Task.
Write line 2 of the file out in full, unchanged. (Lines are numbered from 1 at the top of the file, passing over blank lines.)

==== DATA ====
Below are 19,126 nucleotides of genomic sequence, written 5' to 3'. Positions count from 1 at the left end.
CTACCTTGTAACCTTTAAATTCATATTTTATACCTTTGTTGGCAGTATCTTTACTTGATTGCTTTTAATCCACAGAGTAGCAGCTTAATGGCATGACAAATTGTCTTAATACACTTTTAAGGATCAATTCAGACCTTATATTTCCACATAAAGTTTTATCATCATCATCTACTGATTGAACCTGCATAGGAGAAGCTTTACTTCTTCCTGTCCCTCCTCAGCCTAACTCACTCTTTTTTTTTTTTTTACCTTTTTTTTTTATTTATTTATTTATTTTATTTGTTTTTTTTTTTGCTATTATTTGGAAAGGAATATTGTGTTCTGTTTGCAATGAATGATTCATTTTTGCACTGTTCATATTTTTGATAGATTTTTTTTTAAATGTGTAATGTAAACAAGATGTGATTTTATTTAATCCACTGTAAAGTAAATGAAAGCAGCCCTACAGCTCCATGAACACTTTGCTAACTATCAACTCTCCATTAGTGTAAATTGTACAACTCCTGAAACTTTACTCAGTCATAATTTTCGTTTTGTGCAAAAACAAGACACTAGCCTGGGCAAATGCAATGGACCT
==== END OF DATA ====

CTACCTTGTAACCTTTAAATTCATATTTTATACCTTTGTTGGCAGTATCTTTACTTGATTGCTTTTAATCCACAGAGTAGCAGCTTAATGGCATGACAAATTGTCTTAATACACTTTTAAGGATCAATTCAGACCTTATATTTCCACATAAAGTTTTATCATCATCATCTACTGATTGAACCTGCATAGGAGAAGCTTTACTTCTTCCTGTCCCTCCTCAGCCTAACTCACTCTTTTTTTTTTTTTTACCTTTTTTTTTTATTTATTTATTTATTTTATTTGTTTTTTTTTTTGCTATTATTTGGAAAGGAATATTGTGTTCTGTTTGCAATGAATGATTCATTTTTGCACTGTTCATATTTTTGATAGATTTTTTTTTAAATGTGTAATGTAAACAAGATGTGATTTTATTTAATCCACTGTAAAGTAAATGAAAGCAGCCCTACAGCTCCATGAACACTTTGCTAACTATCAACTCTCCATTAGTGTAAATTGTACAACTCCTGAAACTTTACTCAGTCATAATTTTCGTTTTGTGCAAAAACAAGACACTAGCCTGGGCAAATGCAATGGACCT